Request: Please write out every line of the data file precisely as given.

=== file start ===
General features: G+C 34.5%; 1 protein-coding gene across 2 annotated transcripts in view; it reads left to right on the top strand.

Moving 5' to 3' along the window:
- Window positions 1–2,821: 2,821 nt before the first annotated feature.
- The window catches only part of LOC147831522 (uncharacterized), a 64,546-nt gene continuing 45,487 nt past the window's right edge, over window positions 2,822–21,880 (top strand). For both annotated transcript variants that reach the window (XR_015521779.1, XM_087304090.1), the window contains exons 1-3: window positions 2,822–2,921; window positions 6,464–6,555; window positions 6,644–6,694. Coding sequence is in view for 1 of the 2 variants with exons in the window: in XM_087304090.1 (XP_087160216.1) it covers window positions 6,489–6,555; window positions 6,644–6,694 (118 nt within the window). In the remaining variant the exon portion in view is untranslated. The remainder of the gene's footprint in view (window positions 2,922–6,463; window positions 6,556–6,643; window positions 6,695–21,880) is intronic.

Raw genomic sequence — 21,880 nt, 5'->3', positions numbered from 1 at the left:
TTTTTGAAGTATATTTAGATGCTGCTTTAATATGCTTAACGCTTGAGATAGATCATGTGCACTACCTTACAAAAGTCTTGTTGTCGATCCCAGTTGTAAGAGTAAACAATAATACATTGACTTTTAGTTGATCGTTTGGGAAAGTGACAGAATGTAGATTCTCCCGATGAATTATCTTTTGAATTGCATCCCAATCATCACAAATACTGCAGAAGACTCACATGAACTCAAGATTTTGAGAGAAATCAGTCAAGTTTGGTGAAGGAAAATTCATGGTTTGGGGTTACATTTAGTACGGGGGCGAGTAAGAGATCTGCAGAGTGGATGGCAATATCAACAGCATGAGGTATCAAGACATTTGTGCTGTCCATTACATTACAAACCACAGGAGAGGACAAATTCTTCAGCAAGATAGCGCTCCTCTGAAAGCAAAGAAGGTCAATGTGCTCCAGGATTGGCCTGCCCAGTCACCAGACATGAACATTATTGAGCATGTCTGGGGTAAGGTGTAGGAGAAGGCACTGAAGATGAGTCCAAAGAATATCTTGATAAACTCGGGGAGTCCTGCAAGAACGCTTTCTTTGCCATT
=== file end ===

General features: G+C 34.5%; 1 protein-coding gene across 2 annotated transcripts in view; it reads left to right on the top strand.

Moving 5' to 3' along the window:
- Window positions 1–2,821: 2,821 nt before the first annotated feature.
- The window catches only part of LOC147831522 (uncharacterized), a 64,546-nt gene continuing 45,487 nt past the window's right edge, over window positions 2,822–21,880 (top strand). For both annotated transcript variants that reach the window (XR_015521779.1, XM_087304090.1), the window contains exons 1-3: window positions 2,822–2,921; window positions 6,464–6,555; window positions 6,644–6,694. Coding sequence is in view for 1 of the 2 variants with exons in the window: in XM_087304090.1 (XP_087160216.1) it covers window positions 6,489–6,555; window positions 6,644–6,694 (118 nt within the window). In the remaining variant the exon portion in view is untranslated. The remainder of the gene's footprint in view (window positions 2,922–6,463; window positions 6,556–6,643; window positions 6,695–21,880) is intronic.

Raw genomic sequence — 21,880 nt, 5'->3', positions numbered from 1 at the left:
TTTTTGAAGTATATTTAGATGCTGCTTTAATATGCTTAACGCTTGAGATAGATCATGTGCACTACCTTACAAAAGTCTTGTTGTCGATCCCAGTTGTAAGAGTAAACAATAATACATTGACTTTTAGTTGATCGTTTGGGAAAGTGACAGAATGTAGATTCTCCCGATGAATTATCTTTTGAATTGCATCCCAATCATCACAAATACTGCAGAAGACTCACATGAACTCAAGATTTTGAGAGAAATCAGTCAAGTTTGGTGAAGGAAAATTCATGGTTTGGGGTTACATTTAGTACGGGGGCGAGTAAGAGATCTGCAGAGTGGATGGCAATATCAACAGCATGAGGTATCAAGACATTTGTGCTGTCCATTACATTACAAACCACAGGAGAGGACAAATTCTTCAGCAAGATAGCGCTCCTCTGAAAGCAAAGAAGGTCAATGTGCTCCAGGATTGGCCTGCCCAGTCACCAGACATGAACATTATTGAGCATGTCTGGGGTAAGGTGTAGGAGAAGGCACTGAAGATGAGTCCAAAGAATATCTTGATAAACTCGGGGAGTCCTGCAAGAACGCTTTCTTTGCCATT